(b) Specific Offense Characteristics

(1) If (A) subsection (a)(2) or (a)(4)(A) applies; and (B) the offense involved a threat to use, or otherwise involved (i) a select biological agent; (ii) a listed precursor or a listed toxic chemical; (iii) nuclear material or nuclear byproduct material; or (iv) a weapon of mass destruction that contains any agent, precursor, toxic chemical, or material referred to in subdivision (i), (ii), or (iii), increase by 2 levels.

(2) If (A) subsection (a)(2), (a)(3), or (a)(4)(A) applies; and (B)(i) any victim died or sustained permanent or life-threatening bodily injury, increase by 4 levels; (ii) any victim sustained serious bodily injury, increase by 2 levels; or (iii) the degree of injury is between that specified in subdivisions (i) and (ii), increase by 3 levels.

(3) If (A) subsection (a)(2), (a)(3), or (a)(4) applies; and (B) the offense resulted in (i) substantial disruption of public, governmental, or business functions or services; or (ii) a substantial expenditure of funds to clean up, decontaminate, or otherwise respond to the offense, increase by 4 levels.

(c) Cross References

(1) If the offense resulted in death, apply §2A1.1 (First Degree Murder) if the death was caused intentionally or knowingly, or §2A1.2 (Second Degree Murder) otherwise, if the resulting offense level is greater than that determined above.

(2) If the offense was tantamount to attempted murder, apply §2A2.1 (Assault with Intent to Commit Murder; Attempted Murder), if the resulting offense level is greater than that determined above.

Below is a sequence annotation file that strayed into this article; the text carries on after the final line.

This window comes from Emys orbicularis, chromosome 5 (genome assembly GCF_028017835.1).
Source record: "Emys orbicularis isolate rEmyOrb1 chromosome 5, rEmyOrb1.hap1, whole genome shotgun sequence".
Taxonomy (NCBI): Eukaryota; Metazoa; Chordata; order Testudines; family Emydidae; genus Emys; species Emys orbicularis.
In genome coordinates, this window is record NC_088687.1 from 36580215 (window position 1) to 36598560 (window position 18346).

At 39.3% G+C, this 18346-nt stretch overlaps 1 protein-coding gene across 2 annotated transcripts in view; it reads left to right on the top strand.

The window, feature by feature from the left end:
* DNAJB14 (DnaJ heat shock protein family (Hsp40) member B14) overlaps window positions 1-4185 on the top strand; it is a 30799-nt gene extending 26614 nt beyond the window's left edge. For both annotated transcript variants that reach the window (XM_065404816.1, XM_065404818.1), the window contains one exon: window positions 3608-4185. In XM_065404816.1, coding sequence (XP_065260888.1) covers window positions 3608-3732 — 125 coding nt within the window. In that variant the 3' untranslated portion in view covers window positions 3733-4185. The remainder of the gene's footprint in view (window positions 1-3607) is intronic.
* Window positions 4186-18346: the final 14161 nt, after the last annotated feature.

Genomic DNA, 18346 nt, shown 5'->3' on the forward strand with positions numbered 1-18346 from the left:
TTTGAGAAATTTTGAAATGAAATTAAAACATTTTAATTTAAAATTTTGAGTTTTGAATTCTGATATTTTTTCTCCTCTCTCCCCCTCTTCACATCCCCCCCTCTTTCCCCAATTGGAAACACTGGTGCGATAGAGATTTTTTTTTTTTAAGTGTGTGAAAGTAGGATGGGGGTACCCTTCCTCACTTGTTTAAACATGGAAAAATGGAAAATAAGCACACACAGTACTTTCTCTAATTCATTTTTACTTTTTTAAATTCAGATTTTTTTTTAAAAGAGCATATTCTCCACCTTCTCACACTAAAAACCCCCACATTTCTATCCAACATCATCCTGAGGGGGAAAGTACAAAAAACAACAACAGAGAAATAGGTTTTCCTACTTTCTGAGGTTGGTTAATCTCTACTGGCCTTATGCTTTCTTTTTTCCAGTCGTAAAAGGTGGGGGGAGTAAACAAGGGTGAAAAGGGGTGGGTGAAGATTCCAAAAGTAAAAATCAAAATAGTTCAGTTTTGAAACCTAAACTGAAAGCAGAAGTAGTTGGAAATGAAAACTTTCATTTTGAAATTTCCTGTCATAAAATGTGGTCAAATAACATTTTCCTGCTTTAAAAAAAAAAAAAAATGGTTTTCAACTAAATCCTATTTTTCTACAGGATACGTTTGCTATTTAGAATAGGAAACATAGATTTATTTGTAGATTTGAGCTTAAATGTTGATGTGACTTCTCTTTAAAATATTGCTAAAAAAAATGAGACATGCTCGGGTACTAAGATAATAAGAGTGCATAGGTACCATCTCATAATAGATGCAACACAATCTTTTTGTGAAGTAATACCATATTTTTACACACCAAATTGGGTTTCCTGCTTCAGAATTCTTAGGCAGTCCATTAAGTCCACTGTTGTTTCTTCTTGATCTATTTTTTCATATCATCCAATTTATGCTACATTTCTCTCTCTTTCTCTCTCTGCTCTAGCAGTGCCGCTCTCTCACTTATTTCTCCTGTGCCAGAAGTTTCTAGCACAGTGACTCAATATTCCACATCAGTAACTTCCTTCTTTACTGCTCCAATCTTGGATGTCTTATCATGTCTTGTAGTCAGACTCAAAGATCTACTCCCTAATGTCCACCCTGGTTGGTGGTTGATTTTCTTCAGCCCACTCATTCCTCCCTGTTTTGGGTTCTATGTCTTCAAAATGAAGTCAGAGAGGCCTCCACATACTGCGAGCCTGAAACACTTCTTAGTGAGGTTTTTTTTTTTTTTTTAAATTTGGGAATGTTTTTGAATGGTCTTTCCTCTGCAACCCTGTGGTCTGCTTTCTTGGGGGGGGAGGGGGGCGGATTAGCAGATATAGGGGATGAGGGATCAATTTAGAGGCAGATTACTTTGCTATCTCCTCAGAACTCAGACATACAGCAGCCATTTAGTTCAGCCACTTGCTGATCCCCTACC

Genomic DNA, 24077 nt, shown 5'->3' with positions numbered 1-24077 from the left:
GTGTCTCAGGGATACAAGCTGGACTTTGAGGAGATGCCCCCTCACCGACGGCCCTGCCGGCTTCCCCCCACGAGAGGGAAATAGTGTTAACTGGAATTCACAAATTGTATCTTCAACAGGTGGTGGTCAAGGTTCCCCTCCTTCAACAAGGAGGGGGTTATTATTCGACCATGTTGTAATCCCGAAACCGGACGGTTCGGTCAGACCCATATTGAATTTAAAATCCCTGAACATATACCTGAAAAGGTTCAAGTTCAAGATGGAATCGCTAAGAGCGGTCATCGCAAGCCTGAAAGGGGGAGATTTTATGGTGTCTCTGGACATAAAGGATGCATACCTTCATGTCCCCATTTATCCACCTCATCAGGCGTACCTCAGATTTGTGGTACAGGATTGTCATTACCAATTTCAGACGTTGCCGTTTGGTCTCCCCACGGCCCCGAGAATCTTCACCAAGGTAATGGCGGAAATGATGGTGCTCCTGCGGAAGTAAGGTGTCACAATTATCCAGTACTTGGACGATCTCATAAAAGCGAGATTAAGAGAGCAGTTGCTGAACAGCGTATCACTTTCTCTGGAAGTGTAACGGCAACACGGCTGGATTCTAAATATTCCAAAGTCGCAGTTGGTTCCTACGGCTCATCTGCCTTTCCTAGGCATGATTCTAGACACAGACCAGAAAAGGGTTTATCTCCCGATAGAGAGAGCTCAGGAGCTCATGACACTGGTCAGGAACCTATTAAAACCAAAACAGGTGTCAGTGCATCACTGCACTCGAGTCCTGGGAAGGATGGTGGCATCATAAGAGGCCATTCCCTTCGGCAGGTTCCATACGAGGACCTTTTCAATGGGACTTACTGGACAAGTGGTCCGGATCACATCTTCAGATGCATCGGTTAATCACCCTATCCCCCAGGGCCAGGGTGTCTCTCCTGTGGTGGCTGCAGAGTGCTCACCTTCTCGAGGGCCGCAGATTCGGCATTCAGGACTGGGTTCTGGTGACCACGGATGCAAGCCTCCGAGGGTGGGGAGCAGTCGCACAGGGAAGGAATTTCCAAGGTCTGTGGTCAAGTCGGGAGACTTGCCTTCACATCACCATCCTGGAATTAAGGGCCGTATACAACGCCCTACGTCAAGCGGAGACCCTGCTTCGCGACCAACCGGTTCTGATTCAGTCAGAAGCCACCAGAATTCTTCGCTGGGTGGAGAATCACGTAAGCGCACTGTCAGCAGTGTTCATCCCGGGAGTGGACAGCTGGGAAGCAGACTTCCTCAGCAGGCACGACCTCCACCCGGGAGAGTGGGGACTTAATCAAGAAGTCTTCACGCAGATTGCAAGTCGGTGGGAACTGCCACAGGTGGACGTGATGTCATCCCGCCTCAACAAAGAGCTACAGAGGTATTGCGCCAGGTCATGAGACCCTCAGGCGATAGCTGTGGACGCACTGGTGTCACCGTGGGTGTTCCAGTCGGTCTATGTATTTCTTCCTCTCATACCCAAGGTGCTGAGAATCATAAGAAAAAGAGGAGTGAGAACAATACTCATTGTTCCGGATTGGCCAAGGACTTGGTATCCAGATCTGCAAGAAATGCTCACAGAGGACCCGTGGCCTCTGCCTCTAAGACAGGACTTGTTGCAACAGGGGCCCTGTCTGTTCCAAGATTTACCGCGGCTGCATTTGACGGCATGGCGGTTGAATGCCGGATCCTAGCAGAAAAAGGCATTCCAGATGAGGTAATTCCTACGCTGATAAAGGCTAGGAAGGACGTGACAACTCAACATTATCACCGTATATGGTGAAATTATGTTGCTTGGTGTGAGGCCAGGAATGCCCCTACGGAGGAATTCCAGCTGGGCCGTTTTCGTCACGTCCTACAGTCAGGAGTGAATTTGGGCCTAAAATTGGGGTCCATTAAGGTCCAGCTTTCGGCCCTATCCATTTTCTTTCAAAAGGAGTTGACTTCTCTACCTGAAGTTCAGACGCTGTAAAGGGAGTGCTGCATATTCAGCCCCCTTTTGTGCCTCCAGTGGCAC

(d) Special Instruction

(1) If the defendant is convicted of a single count involving (A) conduct that resulted in the death or permanent, life-threatening, or serious bodily injury of more than one victim, or (B) conduct tantamount to the attempted murder of more than one victim, Chapter Three, Part D (Multiple Counts) shall be applied as if such conduct in respect to each victim had been contained in a separate count of conviction.

Commentary
Statutory Provisions: 18 U.S.C. §§ 175, 175b, 229, 831, 842(p)(2) (only with respect to weapons of mass destruction as defined in 18 U.S.C. § 2332a(c)(2)(B), (C), and (D)), 1993(a)(2), (3), (b), 2332a (only with respect to weapons of mass destruction as defined in 18 U.S.C. § 2332a(c)(2)(B), (C), and (D)); 42 U.S.C. §§ 2077(b), 2122, 2131. For additional statutory provision(s), see Appendix A (Statutory Index).
Application Notes:
1. Definitions.—For purposes of this guideline:
"Biological agent" has the meaning given that term in 18 U.S.C. § 178(1).
"Chemical weapon" has the meaning given that term in 18 U.S.C. § 229F(1).
"Foreign terrorist organization" (A) means an organization that engages in terrorist activity that threatens the security of a national of the United States or the national security of the United States; and (B) includes an organization designated by the Secretary of State as a foreign terrorist organization pursuant to section 219 of the Immigration and Nationality Act (8 U.S.C. § 1219). "National of the United States" has the meaning given that term in section 101(a)(22) of the Immigration and Nationality Act (8 U.S.C. § 1101(a)(22)).
"Listed precursor or a listed toxic chemical" means a precursor or a toxic chemical, respectively, listed in Schedule I of the Annex on Chemicals to the Chemical Weapons Convention. See 18 U.S.C. § 229F(6)(B), (8)(B). "Precursor" has the meaning given that term in 18 U.S.C. § 229F(6)(A). "Toxic chemical" has the meaning given that term in 18 U.S.C. § 229F(8)(A).